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Why 3rd doses shouldn’t wait for people with compromised immune systems

Additional vaccination shots may be arriving for the general public as soon as September, but for those with special health needs, it may not be advisable to wait for a booster shot to protect against COVID-19.

The terms “booster shot” and “third dose” are being used interchangeably, but there is a difference. That’s especially important for people who are immunocompromised. The Centers for Disease Control and Prevention is recommending they receive an additional dose as soon as medically possible.

But with the U.S. surgeon general outlining plans Wednesday for booster shots next month for the general public, it can be confusing to sort out who should start thinking about a booster in the fall and who should get a third shot now.

A booster is administered after a person’s immunity decreases or after an additional exposure (think: tetanus). A third dose is a part of a recommended course of vaccines, meant to be delivered on a schedule (think: hepatitis). Healthy people usually have a moderate response to the first dose of a COVID-19 vaccine, and then a stronger response to the second. People who are immune-compromised may need more doses to get the same level of virus-fighting antibodies that others have.

The FDA recommends a third dose of a COVID-19 vaccine for people who are moderately or severely immunocompromised. That includes those being treated for cancer, have an advanced or untreated HIV infection, have had an organ transplant, or who for other reasons have suppressed or compromised immune systems. The Oregon Health Authority recommended the same after a working group of scientists representing West Coast states also issued their approval.

A list of qualifying conditions can be found here, but the best way to find out if you should get a third dose of the COVID-19 vaccine is to talk to your doctor.

When should I get a third dose?

Current guidance from the CDC says to wait at least 28 days between receiving the second and third doses.

Health care workers have known for a while that vaccines don’t work as well in people with certain conditions. The delta variant of the coronavirus has made that worse.A recent study by the CDC found that immunocompromised people make up more than 40% of hospitalized breakthrough infections. Other research suggests that a third dose does increase the number of antibodies immunocompromised people create. Giving the immunocompromised a third dose could help keep more people out of the hospital.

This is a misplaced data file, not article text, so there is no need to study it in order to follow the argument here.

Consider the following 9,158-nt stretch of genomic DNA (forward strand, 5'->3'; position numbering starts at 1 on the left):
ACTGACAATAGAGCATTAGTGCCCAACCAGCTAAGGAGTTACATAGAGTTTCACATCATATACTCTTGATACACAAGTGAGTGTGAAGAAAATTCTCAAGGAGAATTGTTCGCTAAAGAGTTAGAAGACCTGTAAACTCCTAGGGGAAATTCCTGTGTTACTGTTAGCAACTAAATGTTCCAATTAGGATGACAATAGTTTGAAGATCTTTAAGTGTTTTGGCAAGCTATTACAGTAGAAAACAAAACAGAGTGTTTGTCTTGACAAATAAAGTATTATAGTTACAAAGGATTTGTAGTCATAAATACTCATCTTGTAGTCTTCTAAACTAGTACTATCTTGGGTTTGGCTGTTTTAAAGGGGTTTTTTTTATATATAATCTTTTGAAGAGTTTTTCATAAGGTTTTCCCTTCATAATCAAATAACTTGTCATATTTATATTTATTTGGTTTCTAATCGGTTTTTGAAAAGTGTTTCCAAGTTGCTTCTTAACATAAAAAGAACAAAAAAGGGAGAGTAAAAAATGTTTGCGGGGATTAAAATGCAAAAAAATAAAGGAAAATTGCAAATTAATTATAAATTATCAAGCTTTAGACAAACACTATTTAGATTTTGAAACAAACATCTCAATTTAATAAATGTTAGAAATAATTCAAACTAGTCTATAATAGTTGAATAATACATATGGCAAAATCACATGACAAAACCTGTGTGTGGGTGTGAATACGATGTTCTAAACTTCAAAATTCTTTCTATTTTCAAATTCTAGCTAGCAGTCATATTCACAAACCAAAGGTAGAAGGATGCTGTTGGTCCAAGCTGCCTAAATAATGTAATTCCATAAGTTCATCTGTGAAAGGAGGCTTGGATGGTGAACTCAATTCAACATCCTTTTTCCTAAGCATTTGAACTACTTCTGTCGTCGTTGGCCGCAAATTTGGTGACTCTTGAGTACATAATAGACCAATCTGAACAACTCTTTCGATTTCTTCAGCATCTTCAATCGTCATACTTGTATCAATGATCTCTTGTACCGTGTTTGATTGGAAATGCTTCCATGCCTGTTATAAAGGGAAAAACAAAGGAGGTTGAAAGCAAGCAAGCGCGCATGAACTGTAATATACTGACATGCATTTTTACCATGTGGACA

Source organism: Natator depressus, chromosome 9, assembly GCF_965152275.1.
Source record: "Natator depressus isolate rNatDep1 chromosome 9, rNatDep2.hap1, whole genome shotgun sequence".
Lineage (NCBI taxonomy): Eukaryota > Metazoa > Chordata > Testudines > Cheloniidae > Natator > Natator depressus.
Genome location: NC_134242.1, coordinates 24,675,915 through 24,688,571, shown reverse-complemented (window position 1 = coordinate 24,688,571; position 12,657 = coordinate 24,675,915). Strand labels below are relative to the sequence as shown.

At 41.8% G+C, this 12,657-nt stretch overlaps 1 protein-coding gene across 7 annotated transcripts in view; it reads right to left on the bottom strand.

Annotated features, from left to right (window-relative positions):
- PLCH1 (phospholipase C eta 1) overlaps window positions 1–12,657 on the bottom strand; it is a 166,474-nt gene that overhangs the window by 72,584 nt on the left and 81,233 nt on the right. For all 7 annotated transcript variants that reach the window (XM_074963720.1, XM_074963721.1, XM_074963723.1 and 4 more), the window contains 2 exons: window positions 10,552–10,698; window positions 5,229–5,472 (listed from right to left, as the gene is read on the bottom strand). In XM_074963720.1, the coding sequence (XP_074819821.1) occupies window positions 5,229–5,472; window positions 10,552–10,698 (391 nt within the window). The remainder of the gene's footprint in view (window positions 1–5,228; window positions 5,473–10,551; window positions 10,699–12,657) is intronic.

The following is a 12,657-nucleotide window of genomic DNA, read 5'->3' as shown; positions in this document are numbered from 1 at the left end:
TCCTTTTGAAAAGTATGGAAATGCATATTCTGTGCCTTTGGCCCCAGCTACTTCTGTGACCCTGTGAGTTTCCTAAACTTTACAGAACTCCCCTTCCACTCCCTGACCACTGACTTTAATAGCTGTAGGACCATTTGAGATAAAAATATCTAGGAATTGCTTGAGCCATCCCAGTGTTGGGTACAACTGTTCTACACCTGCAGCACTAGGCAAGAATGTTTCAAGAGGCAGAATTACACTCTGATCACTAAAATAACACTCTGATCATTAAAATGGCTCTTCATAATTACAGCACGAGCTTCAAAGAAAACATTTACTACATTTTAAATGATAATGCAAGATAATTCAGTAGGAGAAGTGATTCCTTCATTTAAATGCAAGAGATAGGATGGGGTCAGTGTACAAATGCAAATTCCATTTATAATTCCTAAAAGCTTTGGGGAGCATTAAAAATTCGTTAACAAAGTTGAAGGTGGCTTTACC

The CDC currently recommends that people stick with the vaccines they already received. So if you started with Moderna, stay with Moderna. Same with Pfizer. There’s not enough data on how mixing vaccines could impact efficacy.

Right now? Nothing. The CDC says there is currently not enough evidence to tell if immunocompromised people who got the Johnson & Johnson vaccine will benefit from another dose. But health officials expect an additional dose will be recommended.

Booster shots will be made available starting in mid-September. They will go to doctors and nurses first. The CDC says that boosters are not necessary until at least eight months have passed since receiving a second dose.

CDC data shows that both the Pfizer and Moderna vaccines are just as effective at preventing hospitalization from the delta variant as they were against other variants - but that’s only after removing immunocompromised people from the data set. Data about preventing infection is harder to interpret. It does show that more vaccinated people are getting sick now than were previously, but mask mandates have been lifted in many places, and the delta variant is more contagious than others. Some scientists say that even though it may appear that immunity is waning, it could just be because the landscape of the virus is so different now.

The FDA has approved booster shots for all adults. But World Health Organization officials say that the U.S. and other rich countries should hold off on booster shots until more countries have vaccinated their adults.

Copyright 2021 Oregon Public Broadcasting

Erin Ross